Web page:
The sun was taking on color as it fell, and it was time for Tomas to play his ace in the hole.  We staked out on a bed of turtlegrass, almost in sight of the lodge.  Three small permit the size of softballs flitted by, their backs looking strangely brown against the waving, murky fronds.  They were on us and past us before we could react; Tomas just nodded, looking satisfied.  Here there be permit, guy. Saddle up.

Sometimes, after a long week on the water, it can be hard to gather the necessary focus to put everything together.  The wind was still cracking along, knocking the crest off waves just outside the edge of the turtlegrass.  We were slightly sheltered from the gale, but I was still sunburnt, and chafed in unmentionable areas, my eyes burning with sunscreen runoff.  It was getting late, and I could feel the gravitational pull of the lodge bar over my shoulder. If you’ve ever stumbled onto a deer after a long hike in the deer woods, you’ll understand what happened next.

“Eleven o’clock; 70 feet out, guy.” Tomas’s words jolted me awake.

“When he gets into range, you make cast.” Sudden, electric, high-definition clarity pulsed through my system as my adrenal gland redlined.  I saw the permit, head down in the grass and ambling our way in what was most definitely the non-fiction section of the flat.  My line, stretched and carefully wetted and coiled all day, surged off the deck as I made my first cast.

“Streep” came the command.  I streeped.

He ignored my shrimp fly, which had been left behind a few days earlier by a famous Italian fly tyer and lovingly bestowed upon me by the lodge host.  Tomas’s voice cracked like a baseball bat breaking: “Change flies. Now. Do not hurry. Make good knot.  Use this.” He tossed me a standard crab pattern, twin to three I had purchased in faraway Atlanta.  It took an act of supreme willpower to still my shaking hands, but I “made good knot”.

My next cast was probably the best of my life.  Backhanded, the fly snaked tight and on point toward the fish, about forty feet upwind. “Perfect,” said Tomas. It landed about three feet short, directly in front of the permit, which was now facing us.  “Streep” came the command.  I streeped.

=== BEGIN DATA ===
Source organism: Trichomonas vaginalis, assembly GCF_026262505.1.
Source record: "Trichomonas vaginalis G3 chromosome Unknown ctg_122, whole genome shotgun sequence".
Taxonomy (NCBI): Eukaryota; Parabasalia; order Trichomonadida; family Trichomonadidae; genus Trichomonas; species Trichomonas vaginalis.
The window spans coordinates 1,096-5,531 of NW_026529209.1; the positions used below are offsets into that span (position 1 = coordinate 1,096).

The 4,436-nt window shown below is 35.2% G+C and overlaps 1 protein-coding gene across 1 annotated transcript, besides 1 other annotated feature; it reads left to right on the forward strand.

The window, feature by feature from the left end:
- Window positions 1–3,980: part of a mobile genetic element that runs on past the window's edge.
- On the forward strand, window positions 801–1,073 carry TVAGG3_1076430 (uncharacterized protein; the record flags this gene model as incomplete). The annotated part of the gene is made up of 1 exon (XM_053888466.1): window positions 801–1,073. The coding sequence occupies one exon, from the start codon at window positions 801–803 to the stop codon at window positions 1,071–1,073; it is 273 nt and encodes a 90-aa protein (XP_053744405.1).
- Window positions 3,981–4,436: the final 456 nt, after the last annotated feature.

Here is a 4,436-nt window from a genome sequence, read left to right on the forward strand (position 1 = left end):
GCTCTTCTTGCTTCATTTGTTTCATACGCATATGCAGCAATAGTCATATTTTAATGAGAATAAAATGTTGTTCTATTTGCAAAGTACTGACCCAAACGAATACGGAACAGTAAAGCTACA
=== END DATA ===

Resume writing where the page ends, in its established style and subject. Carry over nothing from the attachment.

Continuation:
Ecstasy is a strange thing. It’s a very powerful emotion; so strong that even as dimly-aware humans we can perceive it in animals, like our pets.  I have never seen a fish exhibit any emotion whatsoever until that moment.  That permit was so ecstatic, so visibly pumped to be presented with a perfect fleeing crab, it was like his eyes crossed and he did a little shimmy.  “Oh my God,” the thought bubble over his head would have read. “That looks delicious.”

And then I understood.  I understood why permit fishermen liken their sport to heroin addiction.  Why intelligent men will leave behind businesses and families to obsessively pursue a fish that will give them the finger even in perfect circumstances.  The permit’s happy dance suddenly turned into pure kinetic force; his tail surged once and he closed the gap on the fly before my synapses could fire and register what was happening.

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That happened.

The fight: the moment of panic when I realized the backing was coming tight to a tangle, then Tomas on the engine, motoring down-flat while I desperately tried to reel in enough line to build a buffer—all these things happened.  I even landed the fish and played fashion model for a while.  But what mattered was the moment when that permit saw the fly, then surged.  That was the needle hitting the main line.  That was the start of The Problem.

My little LED-counter rolled over with a ping.  From a big fat zero, I now had a one.  And one, as they say, is the loneliest number.

This article originally ran in the January 2015 issue of The Drake.